Accelerating the approval process for offshore wind development

Accelerating the approval process for offshore wind development
Mar 29, 2024
3 MIN. READ

How developers can keep the federal permitting process on track and on schedule

In the U.S., offshore wind projects must receive permits and approvals from the federal government and any states affected by the project. The Bureau of Ocean Energy Management (BOEM) is the lead federal agency for permitting offshore wind projects. BOEM coordinates and consults with stakeholders, states, and other federal agencies responsible for natural and cultural resources. In addition to BOEM’s federal permitting process, projects must also receive permits under any applicable state laws and regulations, which often include water quality certificates, coastal zone management act approvals, and state-specific environmental policy act approvals.

During the site assessment phase, the project developer, in coordination with BOEM, gathers information, completes site surveys, and conducts stakeholder and resource agency outreach required to prepare a construction and operations plan (COP) that must be submitted to BOEM at least six months before the end of the site assessment phase. BOEM then reviews information in the COP to evaluate the potential environmental, social, and socioeconomic impacts of the proposed project and prepares an environmental impact statement (EIS) to meet the requirements of the National Environmental Policy Act (NEPA).

Typically, a third-party is contracted by the developer to support BOEM for the NEPA process. ICF has completed or is currently working on 10 of these third-party projects with BOEM, plus two programmatic EISs for the New York Bight and California, and several NEPA Environmental Assessments for leasing. BOEM’s process from COP submittal to the Final EIS and Record of Decision is depicted below.

Keeping the NEPA process on schedule

Keeping the permitting process efficient and on schedule is of paramount importance for meeting federal and state climate goals, and to maintaining the financial viability of offshore wind power generation development. The federal government has instituted several initiatives to increase coordination, transparency, and accountability in the federal permitting process. One lead federal agency is identified to coordinate with participating federal agencies and prepare a single environmental document—for offshore wind projects this is an EIS document prepared by BOEM.

Project developers can choose to participate in the FAST-41 program administered by the Permitting Council (formerly FIPSC) which maintains a comprehensive, integrated federal permitting schedule that is publicly available on an online dashboard. The timeline to complete an EIS and a Record of Decision (ROD) is two years from BOEM publishing the Notice of Intent (NOI). The NOI triggers a NEPA schedule starting with the “scoping” phase, which involves a public comment period and public meetings.

7 ways developers can keep the NEPA process on track

From our experience supporting BOEM to complete NEPA reviews, we have noted some of the ways developers can help keep the NEPA process on track and on schedule.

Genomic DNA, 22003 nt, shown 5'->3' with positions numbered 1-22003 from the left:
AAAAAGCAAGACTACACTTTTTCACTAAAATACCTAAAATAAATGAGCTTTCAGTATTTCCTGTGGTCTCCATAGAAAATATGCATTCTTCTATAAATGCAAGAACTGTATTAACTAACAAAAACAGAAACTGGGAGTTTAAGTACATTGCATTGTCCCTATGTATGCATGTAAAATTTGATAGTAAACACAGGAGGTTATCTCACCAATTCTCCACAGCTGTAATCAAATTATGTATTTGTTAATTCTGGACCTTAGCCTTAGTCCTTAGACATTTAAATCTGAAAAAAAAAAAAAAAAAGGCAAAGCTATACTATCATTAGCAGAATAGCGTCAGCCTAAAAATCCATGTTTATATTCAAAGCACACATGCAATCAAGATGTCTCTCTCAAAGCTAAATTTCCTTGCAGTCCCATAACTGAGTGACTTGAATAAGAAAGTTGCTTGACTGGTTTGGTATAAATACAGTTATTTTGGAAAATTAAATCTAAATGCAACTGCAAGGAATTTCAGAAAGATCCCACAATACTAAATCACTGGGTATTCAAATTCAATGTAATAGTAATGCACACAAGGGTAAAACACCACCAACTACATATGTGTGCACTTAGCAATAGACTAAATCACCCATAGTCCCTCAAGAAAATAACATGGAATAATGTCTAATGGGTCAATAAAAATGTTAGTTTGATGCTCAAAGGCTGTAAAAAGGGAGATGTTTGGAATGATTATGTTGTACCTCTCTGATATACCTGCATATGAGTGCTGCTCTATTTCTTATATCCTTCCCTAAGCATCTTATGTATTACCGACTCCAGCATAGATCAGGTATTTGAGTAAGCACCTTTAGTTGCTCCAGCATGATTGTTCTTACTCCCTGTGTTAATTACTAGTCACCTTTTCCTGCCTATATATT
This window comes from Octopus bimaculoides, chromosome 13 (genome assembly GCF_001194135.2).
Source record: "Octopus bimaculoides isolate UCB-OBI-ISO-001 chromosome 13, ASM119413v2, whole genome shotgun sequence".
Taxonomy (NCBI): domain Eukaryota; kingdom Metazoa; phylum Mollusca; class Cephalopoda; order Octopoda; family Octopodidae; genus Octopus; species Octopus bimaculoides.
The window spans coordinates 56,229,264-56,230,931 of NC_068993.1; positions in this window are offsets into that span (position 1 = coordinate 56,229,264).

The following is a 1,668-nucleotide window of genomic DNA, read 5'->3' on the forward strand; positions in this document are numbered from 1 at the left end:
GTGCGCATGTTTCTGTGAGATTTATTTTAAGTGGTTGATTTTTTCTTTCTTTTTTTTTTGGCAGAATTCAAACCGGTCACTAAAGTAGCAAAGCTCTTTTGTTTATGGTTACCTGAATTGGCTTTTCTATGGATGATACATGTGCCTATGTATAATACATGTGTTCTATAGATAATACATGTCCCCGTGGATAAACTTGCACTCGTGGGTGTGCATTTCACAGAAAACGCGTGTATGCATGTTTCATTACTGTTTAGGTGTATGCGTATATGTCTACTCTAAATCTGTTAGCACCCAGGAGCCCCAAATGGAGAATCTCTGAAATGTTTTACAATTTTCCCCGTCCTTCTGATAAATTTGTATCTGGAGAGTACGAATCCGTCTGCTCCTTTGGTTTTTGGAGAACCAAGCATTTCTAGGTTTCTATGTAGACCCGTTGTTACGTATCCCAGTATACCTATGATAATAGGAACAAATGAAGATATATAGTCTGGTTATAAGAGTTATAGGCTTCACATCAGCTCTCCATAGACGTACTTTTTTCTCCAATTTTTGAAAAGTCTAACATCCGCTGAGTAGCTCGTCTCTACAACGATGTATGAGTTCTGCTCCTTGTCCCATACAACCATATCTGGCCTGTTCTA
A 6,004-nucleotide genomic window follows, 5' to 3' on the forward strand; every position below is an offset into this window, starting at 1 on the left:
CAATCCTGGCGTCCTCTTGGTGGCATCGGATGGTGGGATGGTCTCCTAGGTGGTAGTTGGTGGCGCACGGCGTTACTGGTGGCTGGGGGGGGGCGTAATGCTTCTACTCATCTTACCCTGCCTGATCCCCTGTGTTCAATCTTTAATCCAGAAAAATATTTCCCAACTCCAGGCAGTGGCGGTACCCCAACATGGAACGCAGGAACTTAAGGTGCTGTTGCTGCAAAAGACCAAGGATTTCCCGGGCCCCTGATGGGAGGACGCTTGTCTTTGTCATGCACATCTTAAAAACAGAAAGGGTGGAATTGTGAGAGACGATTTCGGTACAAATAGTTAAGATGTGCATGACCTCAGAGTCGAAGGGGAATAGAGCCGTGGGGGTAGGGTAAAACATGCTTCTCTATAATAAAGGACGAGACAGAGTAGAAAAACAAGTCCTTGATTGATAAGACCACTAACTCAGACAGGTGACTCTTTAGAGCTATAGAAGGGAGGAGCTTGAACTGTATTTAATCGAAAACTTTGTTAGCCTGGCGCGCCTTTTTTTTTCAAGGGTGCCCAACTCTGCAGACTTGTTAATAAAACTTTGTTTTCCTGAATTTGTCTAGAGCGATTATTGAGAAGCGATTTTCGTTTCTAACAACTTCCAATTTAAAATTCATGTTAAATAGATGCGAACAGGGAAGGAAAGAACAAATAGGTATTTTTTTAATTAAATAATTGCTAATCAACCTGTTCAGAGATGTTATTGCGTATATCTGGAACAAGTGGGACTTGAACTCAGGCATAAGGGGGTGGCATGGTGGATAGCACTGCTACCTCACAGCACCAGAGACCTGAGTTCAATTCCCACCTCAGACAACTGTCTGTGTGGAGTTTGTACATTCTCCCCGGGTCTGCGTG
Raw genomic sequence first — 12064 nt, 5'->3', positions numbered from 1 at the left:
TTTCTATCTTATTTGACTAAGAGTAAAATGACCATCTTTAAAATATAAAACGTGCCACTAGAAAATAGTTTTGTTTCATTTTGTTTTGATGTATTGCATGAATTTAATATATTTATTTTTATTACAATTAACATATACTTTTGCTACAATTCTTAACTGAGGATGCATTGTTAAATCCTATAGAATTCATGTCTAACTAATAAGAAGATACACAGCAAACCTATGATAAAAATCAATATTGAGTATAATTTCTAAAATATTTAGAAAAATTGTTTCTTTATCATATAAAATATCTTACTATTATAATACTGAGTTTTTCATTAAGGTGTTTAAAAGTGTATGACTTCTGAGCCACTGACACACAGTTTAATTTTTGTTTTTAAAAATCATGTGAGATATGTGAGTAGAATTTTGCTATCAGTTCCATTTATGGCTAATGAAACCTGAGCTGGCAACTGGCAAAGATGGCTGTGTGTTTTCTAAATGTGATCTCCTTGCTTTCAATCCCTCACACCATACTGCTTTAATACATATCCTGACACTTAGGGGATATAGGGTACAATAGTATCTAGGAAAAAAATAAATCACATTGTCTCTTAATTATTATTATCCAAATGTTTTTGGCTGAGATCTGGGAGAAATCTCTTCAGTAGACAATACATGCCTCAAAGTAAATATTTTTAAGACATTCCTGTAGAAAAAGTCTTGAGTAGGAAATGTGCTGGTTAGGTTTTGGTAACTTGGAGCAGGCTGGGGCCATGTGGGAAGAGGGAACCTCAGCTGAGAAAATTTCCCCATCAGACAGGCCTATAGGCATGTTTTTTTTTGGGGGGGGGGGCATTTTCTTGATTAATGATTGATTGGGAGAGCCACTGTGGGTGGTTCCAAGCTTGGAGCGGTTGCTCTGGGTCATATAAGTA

1. Engage early with state and federal agencies and be proactive during COP preparation in discussing engineering and design details. Use feedback to anticipate key issues of concern and factor them into the project design where practicable.

2. Maintain flexibility in your project design envelope to accommodate technological advancement but narrow it down as much as practical.

3. Provide early justification on why some design changes are not technically or economically feasible.

4. Develop meaningful mitigation early for each historic property that could be adversely affected.

5. Ensure the third-party EIS contract is in place before you submit the COP. This will allow the contractor to assist BOEM in reviewing the COP for sufficiency and to begin consulting with other agencies.

6. Align COP content with the USACE and EPA air permit submittals and engage early with these agencies.

7. Plan to have the Letter of Authorization application deemed complete by NMFS concurrent with publication of the Draft EIS.

Partnering for success

Offshore wind generation projects play a crucial role in the transition to net-zero emissions, and successful development requires a nuanced understanding of the federal permitting process. Following these best practices can accelerate the approval process for offshore wind development while avoiding common snags and pitfalls that can hamper progress. ICF brings decades of experience in energy markets and transmission analyses, NEPA documentation for major infrastructure projects, and support for federal agencies and energy developers to ensure offshore wind development project success.

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Meet the authors
  1. Erin Healy, Offshore Wind Program Director
  2. Elizabeth Diller, Vice President, Energy Lead

    Elizabeth has over two decades of experience partnering with clients to provide National Environmental Policy Act (NEPA) compliance strategies. View bio

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